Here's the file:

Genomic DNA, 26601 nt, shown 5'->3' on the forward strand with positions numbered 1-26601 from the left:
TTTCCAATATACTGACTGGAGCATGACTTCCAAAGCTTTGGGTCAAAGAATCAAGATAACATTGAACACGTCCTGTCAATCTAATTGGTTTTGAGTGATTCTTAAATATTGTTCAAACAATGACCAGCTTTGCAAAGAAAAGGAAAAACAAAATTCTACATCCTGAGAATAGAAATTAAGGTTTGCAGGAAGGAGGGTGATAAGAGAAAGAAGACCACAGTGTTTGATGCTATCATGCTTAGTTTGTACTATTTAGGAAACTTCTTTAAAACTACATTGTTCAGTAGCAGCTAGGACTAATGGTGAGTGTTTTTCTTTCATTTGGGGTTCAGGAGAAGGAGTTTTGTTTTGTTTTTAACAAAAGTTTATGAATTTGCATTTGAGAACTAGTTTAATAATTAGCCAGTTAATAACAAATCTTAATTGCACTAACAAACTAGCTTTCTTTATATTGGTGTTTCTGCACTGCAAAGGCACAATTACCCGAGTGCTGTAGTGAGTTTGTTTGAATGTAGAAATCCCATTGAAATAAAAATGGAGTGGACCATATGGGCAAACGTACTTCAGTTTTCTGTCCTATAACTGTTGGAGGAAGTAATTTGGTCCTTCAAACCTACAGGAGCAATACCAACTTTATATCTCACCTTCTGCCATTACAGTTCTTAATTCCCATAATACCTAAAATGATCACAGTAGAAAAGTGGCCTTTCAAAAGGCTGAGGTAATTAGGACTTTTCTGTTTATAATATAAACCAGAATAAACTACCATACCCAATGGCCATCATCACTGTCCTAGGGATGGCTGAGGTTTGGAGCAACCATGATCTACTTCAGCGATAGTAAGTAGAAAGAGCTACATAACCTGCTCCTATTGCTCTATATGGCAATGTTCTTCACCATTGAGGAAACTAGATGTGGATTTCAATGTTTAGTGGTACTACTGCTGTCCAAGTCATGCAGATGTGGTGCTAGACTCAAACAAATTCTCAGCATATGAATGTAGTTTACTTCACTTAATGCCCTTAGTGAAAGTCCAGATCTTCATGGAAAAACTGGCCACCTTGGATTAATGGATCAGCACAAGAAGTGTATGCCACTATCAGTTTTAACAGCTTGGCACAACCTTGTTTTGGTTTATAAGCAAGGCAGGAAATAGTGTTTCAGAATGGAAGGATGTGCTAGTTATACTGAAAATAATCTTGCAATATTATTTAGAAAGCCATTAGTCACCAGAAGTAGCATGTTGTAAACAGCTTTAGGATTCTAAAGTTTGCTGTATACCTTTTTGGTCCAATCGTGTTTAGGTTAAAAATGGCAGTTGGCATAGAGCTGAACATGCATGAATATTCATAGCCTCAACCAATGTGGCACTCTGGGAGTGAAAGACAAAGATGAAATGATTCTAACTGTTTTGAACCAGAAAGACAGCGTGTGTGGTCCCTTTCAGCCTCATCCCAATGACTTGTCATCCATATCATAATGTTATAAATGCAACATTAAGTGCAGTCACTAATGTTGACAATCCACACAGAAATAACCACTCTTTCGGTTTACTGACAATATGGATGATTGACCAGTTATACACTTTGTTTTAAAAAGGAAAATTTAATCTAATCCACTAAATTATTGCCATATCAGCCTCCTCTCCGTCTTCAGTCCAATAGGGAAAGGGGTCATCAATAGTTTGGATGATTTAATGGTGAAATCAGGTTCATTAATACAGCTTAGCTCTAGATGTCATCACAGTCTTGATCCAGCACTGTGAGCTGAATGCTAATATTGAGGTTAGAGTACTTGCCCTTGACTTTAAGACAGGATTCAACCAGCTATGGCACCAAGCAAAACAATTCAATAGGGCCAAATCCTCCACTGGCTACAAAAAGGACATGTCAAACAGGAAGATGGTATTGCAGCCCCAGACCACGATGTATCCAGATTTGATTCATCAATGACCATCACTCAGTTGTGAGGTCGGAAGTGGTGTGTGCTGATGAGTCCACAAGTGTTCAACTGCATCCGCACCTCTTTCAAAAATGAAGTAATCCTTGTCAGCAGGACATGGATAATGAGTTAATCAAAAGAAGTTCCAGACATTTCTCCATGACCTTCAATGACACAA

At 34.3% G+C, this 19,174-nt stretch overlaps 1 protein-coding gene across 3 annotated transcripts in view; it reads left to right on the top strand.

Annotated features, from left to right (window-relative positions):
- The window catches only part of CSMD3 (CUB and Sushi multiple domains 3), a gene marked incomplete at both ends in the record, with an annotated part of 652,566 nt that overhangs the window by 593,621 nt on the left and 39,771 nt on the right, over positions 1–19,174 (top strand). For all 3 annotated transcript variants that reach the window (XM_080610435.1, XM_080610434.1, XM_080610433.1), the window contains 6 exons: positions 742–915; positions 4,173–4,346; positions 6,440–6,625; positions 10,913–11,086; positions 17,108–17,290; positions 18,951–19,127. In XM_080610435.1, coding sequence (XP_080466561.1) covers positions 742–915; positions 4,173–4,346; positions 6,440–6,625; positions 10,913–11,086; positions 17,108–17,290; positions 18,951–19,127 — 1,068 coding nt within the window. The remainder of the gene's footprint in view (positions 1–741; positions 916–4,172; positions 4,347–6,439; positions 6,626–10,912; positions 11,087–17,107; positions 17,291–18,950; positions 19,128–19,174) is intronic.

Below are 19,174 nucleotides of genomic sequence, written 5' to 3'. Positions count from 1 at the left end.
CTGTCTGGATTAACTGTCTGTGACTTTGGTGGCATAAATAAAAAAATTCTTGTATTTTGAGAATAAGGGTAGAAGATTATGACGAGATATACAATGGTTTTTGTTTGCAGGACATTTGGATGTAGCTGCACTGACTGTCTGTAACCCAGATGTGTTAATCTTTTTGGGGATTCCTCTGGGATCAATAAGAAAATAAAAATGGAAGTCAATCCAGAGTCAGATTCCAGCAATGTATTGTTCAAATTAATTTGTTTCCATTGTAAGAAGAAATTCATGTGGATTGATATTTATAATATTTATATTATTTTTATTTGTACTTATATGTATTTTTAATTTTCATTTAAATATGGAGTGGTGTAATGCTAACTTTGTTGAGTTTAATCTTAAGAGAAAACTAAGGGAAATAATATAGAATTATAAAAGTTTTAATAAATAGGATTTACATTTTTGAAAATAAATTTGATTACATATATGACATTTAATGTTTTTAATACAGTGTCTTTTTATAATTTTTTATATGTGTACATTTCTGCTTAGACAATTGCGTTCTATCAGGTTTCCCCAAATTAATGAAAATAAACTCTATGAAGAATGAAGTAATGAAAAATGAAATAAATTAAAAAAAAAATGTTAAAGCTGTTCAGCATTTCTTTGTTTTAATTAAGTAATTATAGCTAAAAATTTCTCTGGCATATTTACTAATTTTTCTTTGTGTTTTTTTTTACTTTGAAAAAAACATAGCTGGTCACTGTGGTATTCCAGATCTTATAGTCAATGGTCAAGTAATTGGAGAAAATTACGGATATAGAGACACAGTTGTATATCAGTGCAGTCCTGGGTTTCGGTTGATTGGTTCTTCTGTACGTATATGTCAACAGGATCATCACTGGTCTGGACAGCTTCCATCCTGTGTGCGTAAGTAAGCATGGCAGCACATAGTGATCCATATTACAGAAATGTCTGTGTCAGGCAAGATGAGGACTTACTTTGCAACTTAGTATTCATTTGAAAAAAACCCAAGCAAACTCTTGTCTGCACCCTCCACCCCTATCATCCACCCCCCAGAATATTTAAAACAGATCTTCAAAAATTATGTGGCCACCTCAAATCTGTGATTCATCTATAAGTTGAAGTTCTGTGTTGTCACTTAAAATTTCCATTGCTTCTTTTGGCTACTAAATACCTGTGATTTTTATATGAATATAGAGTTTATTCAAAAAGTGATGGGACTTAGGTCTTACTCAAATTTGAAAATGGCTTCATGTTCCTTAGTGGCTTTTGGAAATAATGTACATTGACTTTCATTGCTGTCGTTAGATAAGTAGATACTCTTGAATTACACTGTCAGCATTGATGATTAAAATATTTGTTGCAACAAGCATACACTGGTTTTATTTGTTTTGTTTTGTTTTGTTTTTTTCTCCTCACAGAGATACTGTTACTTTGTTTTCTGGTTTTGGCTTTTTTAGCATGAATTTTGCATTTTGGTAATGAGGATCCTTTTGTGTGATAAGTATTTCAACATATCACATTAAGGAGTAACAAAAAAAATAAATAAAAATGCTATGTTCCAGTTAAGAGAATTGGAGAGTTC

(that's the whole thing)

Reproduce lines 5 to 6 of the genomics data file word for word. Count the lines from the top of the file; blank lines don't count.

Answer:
- The window catches only part of CSMD3 (CUB and Sushi multiple domains 3), a gene marked incomplete at both ends in the record, with an annotated part of 652,566 nt that overhangs the window by 593,621 nt on the left and 39,771 nt on the right, over positions 1–19,174 (top strand). For all 3 annotated transcript variants that reach the window (XM_080610435.1, XM_080610434.1, XM_080610433.1), the window contains 6 exons: positions 742–915; positions 4,173–4,346; positions 6,440–6,625; positions 10,913–11,086; positions 17,108–17,290; positions 18,951–19,127. In XM_080610435.1, coding sequence (XP_080466561.1) covers positions 742–915; positions 4,173–4,346; positions 6,440–6,625; positions 10,913–11,086; positions 17,108–17,290; positions 18,951–19,127 — 1,068 coding nt within the window. The remainder of the gene's footprint in view (positions 1–741; positions 916–4,172; positions 4,347–6,439; positions 6,626–10,912; positions 11,087–17,107; positions 17,291–18,950; positions 19,128–19,174) is intronic.

Below are 19,174 nucleotides of genomic sequence, written 5' to 3'. Positions count from 1 at the left end.